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This Is Radio Silence - Fallen Men

It appears This Is Radio Silence have been operating under the radar for quite some time. Revolving around Ben McLees the group has gone through various line-ups. The current incarnation of This Is Radio Silence additionally features Hunter Barr (AntiValium, Oblivion Guest and formerly KnifeLadder) and Austin Davey. You may already be aware of Ben McLees due to his involvement in both the post-rock classical ambience of SonVer and the angular dark sounds of Naevus but this is his own project that tends towards a more alternative sound. Even though two of these tracks first appeared in less arranged instrumental forms on Hunter Barr's solo electronic project Oblivion Guest it's hard to recognise them as the music of This Is Radio Silence although rooted in alternative electronic rock takes in elements of shoegaze and post-punk given an accessible veneer courtesy of Ben McLees' melodic voice and a glistening production that transforms all these disparate elements into something bigger than the sum of its parts. Fallen Men is definitely an intricate and varied EP from this alternative outfit.

'Fallen Men' moves to a series of wavering synths embellished with a melodic pop element where Ben McLees' emotive voice basks in sympathetic forlorn synths as it opens up into passages of surging synths and sequences sprinkled with lush shoegazey guitar ripples. Its lyrical construct could easily be regarded as a dismissal of the current political climes especially when McLees sings of "citizens of nowhere" and "it's pointless to pretend this is progress...the direction we're forced to accept isn't one we'd chosen". The title track is powerful and emotive, a heartfelt paean to lost dreams wrapped up in expansive melodic dark electronic layers.

Soft synths and electro sequences glide into the darkly melodic vocals and dark synth-pop of 'Empty Mirrors'. Despite those synth-pop tendencies, there's an undeniable NIN influence to 'Empty Mirrors' but for a while at least this is smoother and more electro based. The entire Fallen Men album is filled with intricate arrangements carrying an undertow of industrial ambience and synthy soundtrack flair. You can hear it in on 'Empty Mirrors' with its lurking sympathetic synths and pulsing, stabbing electronics. It doesn't take too long before it moves up a level either, with a sustained wave of guitar drone, increasing the intensity, pitching the anguished vocals singing of despondency, disconnection and denial through through treatments before drifting off in a blur of industrial atmospherics.

Yet the above songs on Fallen Men are filled with quieter interludes and subtle sounds which This Is Radio Silence expand upon on some of the following tracks amply proving their versatility illustrating the other influences that seep into their sound. 'We Know It's Over' is my favourite track on Fallen Men. From sombre synth ambience and electro sequences, in hushed murmurs McLees elucidates on the title over shimmering guitar tones and electronic rhythms. Slipping seamlessly into a passage of atmospheric ambience and then near silence it returns weaving intricate acoustic guitar patterns amidst the mellow synths and downbeat electronics. "We know it's over, there are no stars in the sky tonight," McLees' sings breathlessly with a poignancy capturing the inherent sadness within the music as it trails off in tones. Graceful and subtle, 'We Know It's Over' is a great track transforming the source material that Oblivion Guest took into a space age journey, into something more personal, more introspective and contemplative.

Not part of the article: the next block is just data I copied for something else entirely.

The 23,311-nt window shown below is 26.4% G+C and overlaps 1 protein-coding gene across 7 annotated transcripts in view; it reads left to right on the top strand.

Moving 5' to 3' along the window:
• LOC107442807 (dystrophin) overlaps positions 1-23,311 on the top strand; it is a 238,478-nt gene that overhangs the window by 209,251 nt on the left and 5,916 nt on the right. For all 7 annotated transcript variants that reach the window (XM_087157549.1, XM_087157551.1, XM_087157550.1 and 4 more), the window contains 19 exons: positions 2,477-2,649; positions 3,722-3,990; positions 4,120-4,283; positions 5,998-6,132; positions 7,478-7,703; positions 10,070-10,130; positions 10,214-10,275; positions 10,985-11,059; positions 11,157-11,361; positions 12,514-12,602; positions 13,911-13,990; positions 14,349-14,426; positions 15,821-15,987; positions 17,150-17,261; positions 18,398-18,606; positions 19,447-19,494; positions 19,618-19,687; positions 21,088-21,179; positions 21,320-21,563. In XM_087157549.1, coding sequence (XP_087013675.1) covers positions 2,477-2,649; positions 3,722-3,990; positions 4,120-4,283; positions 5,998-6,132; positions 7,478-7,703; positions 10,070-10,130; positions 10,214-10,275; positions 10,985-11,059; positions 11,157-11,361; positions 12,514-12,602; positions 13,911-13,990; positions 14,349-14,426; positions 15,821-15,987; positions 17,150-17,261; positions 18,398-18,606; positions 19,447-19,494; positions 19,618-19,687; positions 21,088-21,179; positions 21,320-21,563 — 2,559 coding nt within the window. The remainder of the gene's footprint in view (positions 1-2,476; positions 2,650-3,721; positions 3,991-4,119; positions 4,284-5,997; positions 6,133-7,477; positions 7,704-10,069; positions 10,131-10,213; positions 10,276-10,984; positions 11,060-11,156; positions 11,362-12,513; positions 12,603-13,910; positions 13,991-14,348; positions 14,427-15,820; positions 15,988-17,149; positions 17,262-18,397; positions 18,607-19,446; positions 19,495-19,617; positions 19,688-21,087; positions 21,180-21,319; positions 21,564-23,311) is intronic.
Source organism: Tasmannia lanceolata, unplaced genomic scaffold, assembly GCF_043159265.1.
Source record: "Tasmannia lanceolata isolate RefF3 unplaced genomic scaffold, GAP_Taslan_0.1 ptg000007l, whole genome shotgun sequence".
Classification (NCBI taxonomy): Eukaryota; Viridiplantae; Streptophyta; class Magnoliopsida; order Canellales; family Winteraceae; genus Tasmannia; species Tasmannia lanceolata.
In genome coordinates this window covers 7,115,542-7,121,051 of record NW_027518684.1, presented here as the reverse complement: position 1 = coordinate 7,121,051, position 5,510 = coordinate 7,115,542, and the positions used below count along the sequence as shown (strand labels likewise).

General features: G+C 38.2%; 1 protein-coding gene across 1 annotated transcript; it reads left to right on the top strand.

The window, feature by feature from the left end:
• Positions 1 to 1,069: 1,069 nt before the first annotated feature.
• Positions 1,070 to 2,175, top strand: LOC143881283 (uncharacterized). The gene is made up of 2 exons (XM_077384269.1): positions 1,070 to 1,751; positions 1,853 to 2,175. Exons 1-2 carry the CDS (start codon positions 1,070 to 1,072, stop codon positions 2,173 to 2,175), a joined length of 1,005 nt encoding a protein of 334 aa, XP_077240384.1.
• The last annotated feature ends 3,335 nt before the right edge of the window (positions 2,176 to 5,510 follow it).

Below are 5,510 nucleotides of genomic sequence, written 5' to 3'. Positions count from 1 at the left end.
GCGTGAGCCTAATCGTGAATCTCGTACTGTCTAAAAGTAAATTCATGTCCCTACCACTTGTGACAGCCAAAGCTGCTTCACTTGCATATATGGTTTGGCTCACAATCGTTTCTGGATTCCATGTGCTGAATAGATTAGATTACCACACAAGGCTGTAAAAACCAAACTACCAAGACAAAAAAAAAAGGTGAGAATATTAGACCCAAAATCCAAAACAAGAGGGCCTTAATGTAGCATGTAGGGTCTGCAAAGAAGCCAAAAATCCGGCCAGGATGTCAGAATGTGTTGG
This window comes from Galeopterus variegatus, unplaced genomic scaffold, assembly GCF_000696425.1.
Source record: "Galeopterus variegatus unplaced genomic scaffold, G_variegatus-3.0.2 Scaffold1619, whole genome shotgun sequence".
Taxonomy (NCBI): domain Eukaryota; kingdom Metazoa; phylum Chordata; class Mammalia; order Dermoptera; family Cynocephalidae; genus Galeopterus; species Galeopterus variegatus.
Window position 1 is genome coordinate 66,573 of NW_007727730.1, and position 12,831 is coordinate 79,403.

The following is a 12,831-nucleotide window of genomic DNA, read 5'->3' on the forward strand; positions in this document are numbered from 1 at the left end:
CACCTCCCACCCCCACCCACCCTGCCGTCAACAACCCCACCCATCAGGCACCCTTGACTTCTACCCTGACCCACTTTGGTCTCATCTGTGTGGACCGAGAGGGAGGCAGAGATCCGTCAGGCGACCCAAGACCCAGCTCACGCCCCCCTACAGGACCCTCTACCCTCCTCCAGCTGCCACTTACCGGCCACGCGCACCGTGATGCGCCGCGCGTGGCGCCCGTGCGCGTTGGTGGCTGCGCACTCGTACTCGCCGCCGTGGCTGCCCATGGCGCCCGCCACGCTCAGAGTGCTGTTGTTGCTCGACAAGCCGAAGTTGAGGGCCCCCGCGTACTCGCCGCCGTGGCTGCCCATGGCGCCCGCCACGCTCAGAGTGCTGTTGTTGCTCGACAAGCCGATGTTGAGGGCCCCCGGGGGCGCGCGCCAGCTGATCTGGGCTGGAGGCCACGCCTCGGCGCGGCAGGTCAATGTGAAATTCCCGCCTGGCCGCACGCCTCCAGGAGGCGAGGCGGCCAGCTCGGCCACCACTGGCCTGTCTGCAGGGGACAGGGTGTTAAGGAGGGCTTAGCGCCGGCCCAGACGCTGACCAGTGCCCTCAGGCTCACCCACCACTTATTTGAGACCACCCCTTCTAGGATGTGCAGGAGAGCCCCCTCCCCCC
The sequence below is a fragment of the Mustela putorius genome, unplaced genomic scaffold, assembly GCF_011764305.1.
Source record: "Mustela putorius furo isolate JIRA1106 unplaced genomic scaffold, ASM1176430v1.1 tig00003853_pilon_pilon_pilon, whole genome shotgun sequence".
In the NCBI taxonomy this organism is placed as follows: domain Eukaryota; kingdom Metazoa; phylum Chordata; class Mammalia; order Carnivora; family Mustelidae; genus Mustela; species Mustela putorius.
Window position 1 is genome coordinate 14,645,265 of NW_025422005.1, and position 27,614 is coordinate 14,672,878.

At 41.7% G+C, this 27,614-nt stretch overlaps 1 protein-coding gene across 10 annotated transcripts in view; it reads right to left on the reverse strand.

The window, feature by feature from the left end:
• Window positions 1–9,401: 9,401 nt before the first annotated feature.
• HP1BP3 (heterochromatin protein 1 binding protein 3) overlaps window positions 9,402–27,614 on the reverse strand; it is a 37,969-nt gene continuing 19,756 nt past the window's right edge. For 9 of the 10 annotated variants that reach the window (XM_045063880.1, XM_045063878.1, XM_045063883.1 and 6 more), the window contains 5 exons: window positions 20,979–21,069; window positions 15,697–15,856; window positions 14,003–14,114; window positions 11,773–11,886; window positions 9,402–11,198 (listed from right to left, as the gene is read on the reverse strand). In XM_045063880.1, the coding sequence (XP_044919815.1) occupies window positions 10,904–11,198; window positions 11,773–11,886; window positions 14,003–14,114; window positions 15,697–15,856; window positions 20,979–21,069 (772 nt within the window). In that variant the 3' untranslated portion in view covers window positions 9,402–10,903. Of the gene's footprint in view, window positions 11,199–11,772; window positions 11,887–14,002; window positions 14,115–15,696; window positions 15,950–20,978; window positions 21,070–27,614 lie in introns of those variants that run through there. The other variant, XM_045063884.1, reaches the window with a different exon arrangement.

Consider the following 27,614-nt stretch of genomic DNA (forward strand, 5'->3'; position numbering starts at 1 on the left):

The sound elements lurking below the surface of the previous tracks of Fallen Men are emphasised on 'As Below, So Above'. Devoid of a song based structure it unfurls to nebulous remnants of music and submerged voices within rippling industrial atmospherics and waves of guitar movements. This is This Is Radio Silence at their most experimental illustrating the groups versatility. It's clear This Is Radio Silence aren't afraid to move out of their comfort zone, and they do it again on 'Unsound', the final track, which bounds along to surprising choppy, scraped post-punk guitar mannerisms and dynamic clipped rhythms as it drives forwards spouting lines about self loathing and hate. It's not as straightforward as it sounds either since it's combined with atmospheric keyboards and a neat snaking wayward guitar lead. In keeping with true punk fashion it lasts a mere 3 minutes or so cutting out to experimental textures.

Fallen Men is a varied, focussed and impressive EP featuring radical reworkings of two tracks that we covered in our review of Oblivion Guest's The Light in the Black Hole, soundtracking a dance performance. Sure some of the earlier song based tracks on Fallen Men veer too close to industrial rock to be on frequent rotation for me but I can certainly appreciate the dark pop sensibility strapped to the electronic arrangements. Things really get good for me on the later tracks ranging from the solemn downbeat gracefulness of 'We Know It's Over' through the industrial atmospherics of 'As Below, So Above' to the direct bombast of 'Unsound'. This Is Radio Silence are a group that should be much better known and Fallen Men is vindication of that. It's well worth a listen. Fallen Men is available from Disconnected Music bandcamp and other digital services.